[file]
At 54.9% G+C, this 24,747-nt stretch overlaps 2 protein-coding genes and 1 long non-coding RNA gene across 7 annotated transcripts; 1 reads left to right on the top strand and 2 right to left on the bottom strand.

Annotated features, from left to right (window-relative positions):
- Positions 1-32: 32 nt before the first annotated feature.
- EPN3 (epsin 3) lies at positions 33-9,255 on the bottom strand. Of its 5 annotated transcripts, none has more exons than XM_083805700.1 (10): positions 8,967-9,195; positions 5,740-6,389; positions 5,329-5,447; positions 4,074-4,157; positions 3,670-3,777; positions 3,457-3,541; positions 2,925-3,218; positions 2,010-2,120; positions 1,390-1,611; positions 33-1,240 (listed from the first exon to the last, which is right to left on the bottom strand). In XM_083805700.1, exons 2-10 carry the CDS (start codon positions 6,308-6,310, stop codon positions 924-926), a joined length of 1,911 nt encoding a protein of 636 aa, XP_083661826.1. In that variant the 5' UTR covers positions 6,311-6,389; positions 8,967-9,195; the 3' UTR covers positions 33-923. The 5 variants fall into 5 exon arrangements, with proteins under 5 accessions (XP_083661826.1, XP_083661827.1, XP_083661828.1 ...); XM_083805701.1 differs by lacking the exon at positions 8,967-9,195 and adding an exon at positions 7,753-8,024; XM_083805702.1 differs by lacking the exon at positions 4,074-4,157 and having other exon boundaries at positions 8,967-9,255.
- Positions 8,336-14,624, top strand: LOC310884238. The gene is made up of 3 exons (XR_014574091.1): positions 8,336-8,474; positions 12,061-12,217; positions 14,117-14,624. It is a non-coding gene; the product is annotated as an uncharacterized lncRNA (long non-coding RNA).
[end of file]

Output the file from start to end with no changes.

At 54.9% G+C, this 24,747-nt stretch overlaps 2 protein-coding genes and 1 long non-coding RNA gene across 7 annotated transcripts; 1 reads left to right on the top strand and 2 right to left on the bottom strand.

Annotated features, from left to right (window-relative positions):
- Positions 1-32: 32 nt before the first annotated feature.
- EPN3 (epsin 3) lies at positions 33-9,255 on the bottom strand. Of its 5 annotated transcripts, none has more exons than XM_083805700.1 (10): positions 8,967-9,195; positions 5,740-6,389; positions 5,329-5,447; positions 4,074-4,157; positions 3,670-3,777; positions 3,457-3,541; positions 2,925-3,218; positions 2,010-2,120; positions 1,390-1,611; positions 33-1,240 (listed from the first exon to the last, which is right to left on the bottom strand). In XM_083805700.1, exons 2-10 carry the CDS (start codon positions 6,308-6,310, stop codon positions 924-926), a joined length of 1,911 nt encoding a protein of 636 aa, XP_083661826.1. In that variant the 5' UTR covers positions 6,311-6,389; positions 8,967-9,195; the 3' UTR covers positions 33-923. The 5 variants fall into 5 exon arrangements, with proteins under 5 accessions (XP_083661826.1, XP_083661827.1, XP_083661828.1 ...); XM_083805701.1 differs by lacking the exon at positions 8,967-9,195 and adding an exon at positions 7,753-8,024; XM_083805702.1 differs by lacking the exon at positions 4,074-4,157 and having other exon boundaries at positions 8,967-9,255.
- Positions 8,336-14,624, top strand: LOC310884238. The gene is made up of 3 exons (XR_014574091.1): positions 8,336-8,474; positions 12,061-12,217; positions 14,117-14,624. It is a non-coding gene; the product is annotated as an uncharacterized lncRNA (long non-coding RNA).